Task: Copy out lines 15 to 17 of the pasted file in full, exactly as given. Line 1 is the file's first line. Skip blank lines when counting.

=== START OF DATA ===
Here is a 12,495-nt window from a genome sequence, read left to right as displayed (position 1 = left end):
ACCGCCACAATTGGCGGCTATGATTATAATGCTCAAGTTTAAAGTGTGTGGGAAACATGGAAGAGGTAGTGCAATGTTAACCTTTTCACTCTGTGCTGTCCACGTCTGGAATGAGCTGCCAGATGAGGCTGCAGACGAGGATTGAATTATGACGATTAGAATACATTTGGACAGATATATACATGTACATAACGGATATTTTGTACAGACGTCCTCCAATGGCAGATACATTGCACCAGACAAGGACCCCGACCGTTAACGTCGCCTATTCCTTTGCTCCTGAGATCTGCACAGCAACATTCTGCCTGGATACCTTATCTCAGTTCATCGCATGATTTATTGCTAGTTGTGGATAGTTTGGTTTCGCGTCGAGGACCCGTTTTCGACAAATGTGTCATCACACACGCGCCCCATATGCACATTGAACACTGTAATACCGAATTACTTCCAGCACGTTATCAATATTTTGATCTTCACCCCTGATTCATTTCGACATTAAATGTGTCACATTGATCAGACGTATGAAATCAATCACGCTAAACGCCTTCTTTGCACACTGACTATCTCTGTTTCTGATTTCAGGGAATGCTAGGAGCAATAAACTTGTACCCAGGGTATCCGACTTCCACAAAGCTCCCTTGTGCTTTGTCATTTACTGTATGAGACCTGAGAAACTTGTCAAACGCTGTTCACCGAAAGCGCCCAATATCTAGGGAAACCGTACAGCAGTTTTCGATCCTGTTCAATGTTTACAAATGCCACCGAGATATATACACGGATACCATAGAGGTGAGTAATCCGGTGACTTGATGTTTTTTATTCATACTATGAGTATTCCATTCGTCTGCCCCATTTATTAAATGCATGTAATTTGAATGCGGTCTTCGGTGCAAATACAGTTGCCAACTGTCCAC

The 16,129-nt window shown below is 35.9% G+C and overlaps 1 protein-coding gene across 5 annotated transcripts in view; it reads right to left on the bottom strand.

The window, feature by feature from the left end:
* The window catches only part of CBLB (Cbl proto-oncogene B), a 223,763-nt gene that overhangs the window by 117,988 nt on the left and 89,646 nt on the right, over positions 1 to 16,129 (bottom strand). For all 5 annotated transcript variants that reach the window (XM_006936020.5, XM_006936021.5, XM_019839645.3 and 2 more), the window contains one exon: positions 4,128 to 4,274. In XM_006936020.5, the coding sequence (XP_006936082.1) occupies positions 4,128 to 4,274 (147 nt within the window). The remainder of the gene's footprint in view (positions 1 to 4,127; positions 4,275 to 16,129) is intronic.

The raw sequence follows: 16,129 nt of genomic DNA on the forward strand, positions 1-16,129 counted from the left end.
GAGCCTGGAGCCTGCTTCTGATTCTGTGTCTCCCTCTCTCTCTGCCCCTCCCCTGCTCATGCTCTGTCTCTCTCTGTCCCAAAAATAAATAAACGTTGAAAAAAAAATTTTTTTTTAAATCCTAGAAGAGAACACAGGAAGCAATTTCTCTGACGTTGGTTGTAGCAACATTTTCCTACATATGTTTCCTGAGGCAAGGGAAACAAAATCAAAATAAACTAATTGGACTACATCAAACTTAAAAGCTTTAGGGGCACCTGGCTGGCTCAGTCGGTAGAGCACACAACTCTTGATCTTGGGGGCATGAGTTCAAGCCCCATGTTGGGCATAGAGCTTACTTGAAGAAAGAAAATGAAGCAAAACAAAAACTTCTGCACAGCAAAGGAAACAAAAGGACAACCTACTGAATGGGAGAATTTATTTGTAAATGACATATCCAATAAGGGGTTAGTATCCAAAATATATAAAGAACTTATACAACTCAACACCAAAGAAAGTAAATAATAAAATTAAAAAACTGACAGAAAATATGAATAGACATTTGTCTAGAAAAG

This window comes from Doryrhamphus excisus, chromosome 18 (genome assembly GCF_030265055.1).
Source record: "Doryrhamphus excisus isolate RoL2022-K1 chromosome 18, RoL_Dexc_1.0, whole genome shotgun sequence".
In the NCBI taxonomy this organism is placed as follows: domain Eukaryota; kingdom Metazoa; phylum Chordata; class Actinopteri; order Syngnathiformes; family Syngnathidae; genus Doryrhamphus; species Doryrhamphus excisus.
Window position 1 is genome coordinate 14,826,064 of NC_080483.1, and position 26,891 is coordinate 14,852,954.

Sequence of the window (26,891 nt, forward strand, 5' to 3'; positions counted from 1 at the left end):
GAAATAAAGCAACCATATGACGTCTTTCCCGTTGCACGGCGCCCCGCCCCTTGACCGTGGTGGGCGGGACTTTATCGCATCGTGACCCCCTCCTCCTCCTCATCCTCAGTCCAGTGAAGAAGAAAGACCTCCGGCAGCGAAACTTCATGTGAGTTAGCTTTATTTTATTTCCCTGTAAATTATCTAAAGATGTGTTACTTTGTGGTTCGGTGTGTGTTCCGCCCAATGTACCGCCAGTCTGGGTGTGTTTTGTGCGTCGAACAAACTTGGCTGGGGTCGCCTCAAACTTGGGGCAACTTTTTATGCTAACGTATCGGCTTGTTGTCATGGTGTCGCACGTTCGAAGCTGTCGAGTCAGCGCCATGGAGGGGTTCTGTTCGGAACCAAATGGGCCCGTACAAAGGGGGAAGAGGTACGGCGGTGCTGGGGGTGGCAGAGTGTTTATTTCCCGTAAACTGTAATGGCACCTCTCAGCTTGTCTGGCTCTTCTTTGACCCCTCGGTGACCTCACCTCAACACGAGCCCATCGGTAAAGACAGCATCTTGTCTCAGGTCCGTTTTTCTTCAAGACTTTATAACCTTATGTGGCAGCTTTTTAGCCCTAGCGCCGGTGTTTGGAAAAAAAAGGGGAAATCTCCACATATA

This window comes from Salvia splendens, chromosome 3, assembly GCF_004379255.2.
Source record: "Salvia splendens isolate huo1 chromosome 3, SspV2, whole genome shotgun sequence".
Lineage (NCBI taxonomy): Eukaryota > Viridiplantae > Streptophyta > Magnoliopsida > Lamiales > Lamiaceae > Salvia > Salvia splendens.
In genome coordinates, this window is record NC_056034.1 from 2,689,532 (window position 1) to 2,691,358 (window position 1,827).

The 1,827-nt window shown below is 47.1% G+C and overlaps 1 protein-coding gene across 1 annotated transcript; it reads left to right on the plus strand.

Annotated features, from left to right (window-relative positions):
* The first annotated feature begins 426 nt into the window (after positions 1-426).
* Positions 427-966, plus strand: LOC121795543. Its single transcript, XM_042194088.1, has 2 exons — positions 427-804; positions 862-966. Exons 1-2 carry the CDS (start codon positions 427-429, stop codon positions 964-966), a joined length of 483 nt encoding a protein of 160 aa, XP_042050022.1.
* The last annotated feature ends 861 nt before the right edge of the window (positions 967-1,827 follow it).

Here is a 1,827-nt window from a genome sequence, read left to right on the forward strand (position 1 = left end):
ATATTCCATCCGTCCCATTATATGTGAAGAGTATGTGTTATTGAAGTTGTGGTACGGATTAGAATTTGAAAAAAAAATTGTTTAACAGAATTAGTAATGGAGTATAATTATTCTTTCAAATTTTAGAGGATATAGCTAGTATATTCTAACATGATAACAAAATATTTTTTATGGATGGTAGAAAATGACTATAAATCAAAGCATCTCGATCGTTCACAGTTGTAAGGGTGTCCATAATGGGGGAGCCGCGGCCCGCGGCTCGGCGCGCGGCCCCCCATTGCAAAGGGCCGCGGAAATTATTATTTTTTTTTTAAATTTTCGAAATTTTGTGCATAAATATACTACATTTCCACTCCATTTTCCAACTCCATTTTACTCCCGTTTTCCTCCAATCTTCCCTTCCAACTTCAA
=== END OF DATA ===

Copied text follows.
Source record: "Salvia splendens isolate huo1 chromosome 3, SspV2, whole genome shotgun sequence".
Lineage (NCBI taxonomy): Eukaryota > Viridiplantae > Streptophyta > Magnoliopsida > Lamiales > Lamiaceae > Salvia > Salvia splendens.
In genome coordinates, this window is record NC_056034.1 from 2,689,532 (window position 1) to 2,691,358 (window position 1,827).